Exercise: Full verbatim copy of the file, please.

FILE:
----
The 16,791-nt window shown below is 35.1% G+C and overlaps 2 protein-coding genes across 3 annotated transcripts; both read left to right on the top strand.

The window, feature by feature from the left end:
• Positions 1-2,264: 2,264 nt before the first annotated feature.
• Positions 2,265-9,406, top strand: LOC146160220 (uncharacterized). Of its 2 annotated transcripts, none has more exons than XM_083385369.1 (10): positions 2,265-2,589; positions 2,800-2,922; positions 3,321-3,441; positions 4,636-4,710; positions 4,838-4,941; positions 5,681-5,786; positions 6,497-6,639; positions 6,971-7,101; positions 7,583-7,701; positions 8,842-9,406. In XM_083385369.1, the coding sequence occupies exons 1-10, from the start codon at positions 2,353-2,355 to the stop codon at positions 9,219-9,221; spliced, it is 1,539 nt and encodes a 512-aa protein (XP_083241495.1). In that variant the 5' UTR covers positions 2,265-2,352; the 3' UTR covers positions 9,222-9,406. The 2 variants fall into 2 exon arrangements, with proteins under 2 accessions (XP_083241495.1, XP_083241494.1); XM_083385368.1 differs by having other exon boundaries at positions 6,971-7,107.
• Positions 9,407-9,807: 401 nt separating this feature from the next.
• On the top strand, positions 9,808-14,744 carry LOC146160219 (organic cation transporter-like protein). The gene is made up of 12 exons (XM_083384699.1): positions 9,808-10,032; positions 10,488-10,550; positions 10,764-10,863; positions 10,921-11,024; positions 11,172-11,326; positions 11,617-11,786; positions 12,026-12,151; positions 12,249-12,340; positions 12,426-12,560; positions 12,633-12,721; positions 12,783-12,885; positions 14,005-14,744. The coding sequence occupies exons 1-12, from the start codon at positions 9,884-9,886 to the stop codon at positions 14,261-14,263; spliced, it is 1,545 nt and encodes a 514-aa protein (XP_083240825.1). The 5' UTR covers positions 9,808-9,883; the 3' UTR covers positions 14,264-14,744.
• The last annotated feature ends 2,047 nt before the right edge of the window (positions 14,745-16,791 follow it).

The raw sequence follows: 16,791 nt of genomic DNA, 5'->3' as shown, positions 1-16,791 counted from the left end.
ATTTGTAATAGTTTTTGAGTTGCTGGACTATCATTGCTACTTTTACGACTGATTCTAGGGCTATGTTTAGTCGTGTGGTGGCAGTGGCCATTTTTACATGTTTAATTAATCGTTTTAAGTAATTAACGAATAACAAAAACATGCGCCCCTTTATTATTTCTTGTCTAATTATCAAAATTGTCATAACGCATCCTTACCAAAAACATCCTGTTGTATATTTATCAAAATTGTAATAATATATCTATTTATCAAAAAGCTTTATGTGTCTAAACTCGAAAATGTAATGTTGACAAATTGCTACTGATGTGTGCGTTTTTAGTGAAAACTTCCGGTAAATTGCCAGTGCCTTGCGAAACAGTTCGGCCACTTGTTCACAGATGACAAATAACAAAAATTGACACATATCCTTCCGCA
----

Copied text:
The 16,791-nt window shown below is 35.1% G+C and overlaps 2 protein-coding genes across 3 annotated transcripts; both read left to right on the top strand.

The window, feature by feature from the left end:
• Positions 1-2,264: 2,264 nt before the first annotated feature.
• Positions 2,265-9,406, top strand: LOC146160220 (uncharacterized). Of its 2 annotated transcripts, none has more exons than XM_083385369.1 (10): positions 2,265-2,589; positions 2,800-2,922; positions 3,321-3,441; positions 4,636-4,710; positions 4,838-4,941; positions 5,681-5,786; positions 6,497-6,639; positions 6,971-7,101; positions 7,583-7,701; positions 8,842-9,406. In XM_083385369.1, the coding sequence occupies exons 1-10, from the start codon at positions 2,353-2,355 to the stop codon at positions 9,219-9,221; spliced, it is 1,539 nt and encodes a 512-aa protein (XP_083241495.1). In that variant the 5' UTR covers positions 2,265-2,352; the 3' UTR covers positions 9,222-9,406. The 2 variants fall into 2 exon arrangements, with proteins under 2 accessions (XP_083241495.1, XP_083241494.1); XM_083385368.1 differs by having other exon boundaries at positions 6,971-7,107.
• Positions 9,407-9,807: 401 nt separating this feature from the next.
• On the top strand, positions 9,808-14,744 carry LOC146160219 (organic cation transporter-like protein). The gene is made up of 12 exons (XM_083384699.1): positions 9,808-10,032; positions 10,488-10,550; positions 10,764-10,863; positions 10,921-11,024; positions 11,172-11,326; positions 11,617-11,786; positions 12,026-12,151; positions 12,249-12,340; positions 12,426-12,560; positions 12,633-12,721; positions 12,783-12,885; positions 14,005-14,744. The coding sequence occupies exons 1-12, from the start codon at positions 9,884-9,886 to the stop codon at positions 14,261-14,263; spliced, it is 1,545 nt and encodes a 514-aa protein (XP_083240825.1). The 5' UTR covers positions 9,808-9,883; the 3' UTR covers positions 14,264-14,744.
• The last annotated feature ends 2,047 nt before the right edge of the window (positions 14,745-16,791 follow it).

The raw sequence follows: 16,791 nt of genomic DNA, 5'->3' as shown, positions 1-16,791 counted from the left end.
ATTTGTAATAGTTTTTGAGTTGCTGGACTATCATTGCTACTTTTACGACTGATTCTAGGGCTATGTTTAGTCGTGTGGTGGCAGTGGCCATTTTTACATGTTTAATTAATCGTTTTAAGTAATTAACGAATAACAAAAACATGCGCCCCTTTATTATTTCTTGTCTAATTATCAAAATTGTCATAACGCATCCTTACCAAAAACATCCTGTTGTATATTTATCAAAATTGTAATAATATATCTATTTATCAAAAAGCTTTATGTGTCTAAACTCGAAAATGTAATGTTGACAAATTGCTACTGATGTGTGCGTTTTTAGTGAAAACTTCCGGTAAATTGCCAGTGCCTTGCGAAACAGTTCGGCCACTTGTTCACAGATGACAAATAACAAAAATTGACACATATCCTTCCGCA